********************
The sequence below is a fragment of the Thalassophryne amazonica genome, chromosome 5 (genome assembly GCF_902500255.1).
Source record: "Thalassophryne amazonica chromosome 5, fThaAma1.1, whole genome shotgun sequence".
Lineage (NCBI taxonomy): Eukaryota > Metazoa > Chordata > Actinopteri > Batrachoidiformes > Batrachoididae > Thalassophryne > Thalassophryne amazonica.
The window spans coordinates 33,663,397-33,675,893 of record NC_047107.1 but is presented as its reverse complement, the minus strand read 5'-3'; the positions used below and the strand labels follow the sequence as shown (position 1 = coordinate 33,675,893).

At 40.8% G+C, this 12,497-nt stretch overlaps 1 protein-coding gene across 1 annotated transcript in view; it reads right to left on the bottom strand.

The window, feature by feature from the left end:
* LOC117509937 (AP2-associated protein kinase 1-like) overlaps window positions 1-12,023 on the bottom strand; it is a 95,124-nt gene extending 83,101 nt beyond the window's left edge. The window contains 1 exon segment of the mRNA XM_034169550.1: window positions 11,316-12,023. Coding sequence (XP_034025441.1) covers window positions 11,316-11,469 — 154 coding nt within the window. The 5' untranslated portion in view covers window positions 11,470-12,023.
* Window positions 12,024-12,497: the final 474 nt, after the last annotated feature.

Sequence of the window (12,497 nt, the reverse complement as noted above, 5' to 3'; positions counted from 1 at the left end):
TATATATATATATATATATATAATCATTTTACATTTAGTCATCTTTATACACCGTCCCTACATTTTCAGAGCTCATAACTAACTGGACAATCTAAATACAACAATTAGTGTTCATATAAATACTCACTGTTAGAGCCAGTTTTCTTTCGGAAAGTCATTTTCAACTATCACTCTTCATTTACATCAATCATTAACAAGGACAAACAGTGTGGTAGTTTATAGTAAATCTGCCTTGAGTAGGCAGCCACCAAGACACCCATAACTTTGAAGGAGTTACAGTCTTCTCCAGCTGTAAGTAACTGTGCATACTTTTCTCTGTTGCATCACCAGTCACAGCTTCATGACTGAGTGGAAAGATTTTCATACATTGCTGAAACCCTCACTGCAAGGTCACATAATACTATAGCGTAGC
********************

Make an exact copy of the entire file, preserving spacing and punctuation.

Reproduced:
The sequence below is a fragment of the Thalassophryne amazonica genome, chromosome 5 (genome assembly GCF_902500255.1).
Source record: "Thalassophryne amazonica chromosome 5, fThaAma1.1, whole genome shotgun sequence".
Lineage (NCBI taxonomy): Eukaryota > Metazoa > Chordata > Actinopteri > Batrachoidiformes > Batrachoididae > Thalassophryne > Thalassophryne amazonica.
The window spans coordinates 33,663,397-33,675,893 of record NC_047107.1 but is presented as its reverse complement, the minus strand read 5'-3'; the positions used below and the strand labels follow the sequence as shown (position 1 = coordinate 33,675,893).

At 40.8% G+C, this 12,497-nt stretch overlaps 1 protein-coding gene across 1 annotated transcript in view; it reads right to left on the bottom strand.

The window, feature by feature from the left end:
* LOC117509937 (AP2-associated protein kinase 1-like) overlaps window positions 1-12,023 on the bottom strand; it is a 95,124-nt gene extending 83,101 nt beyond the window's left edge. The window contains 1 exon segment of the mRNA XM_034169550.1: window positions 11,316-12,023. Coding sequence (XP_034025441.1) covers window positions 11,316-11,469 — 154 coding nt within the window. The 5' untranslated portion in view covers window positions 11,470-12,023.
* Window positions 12,024-12,497: the final 474 nt, after the last annotated feature.

Sequence of the window (12,497 nt, the reverse complement as noted above, 5' to 3'; positions counted from 1 at the left end):
TATATATATATATATATATATAATCATTTTACATTTAGTCATCTTTATACACCGTCCCTACATTTTCAGAGCTCATAACTAACTGGACAATCTAAATACAACAATTAGTGTTCATATAAATACTCACTGTTAGAGCCAGTTTTCTTTCGGAAAGTCATTTTCAACTATCACTCTTCATTTACATCAATCATTAACAAGGACAAACAGTGTGGTAGTTTATAGTAAATCTGCCTTGAGTAGGCAGCCACCAAGACACCCATAACTTTGAAGGAGTTACAGTCTTCTCCAGCTGTAAGTAACTGTGCATACTTTTCTCTGTTGCATCACCAGTCACAGCTTCATGACTGAGTGGAAAGATTTTCATACATTGCTGAAACCCTCACTGCAAGGTCACATAATACTATAGCGTAGC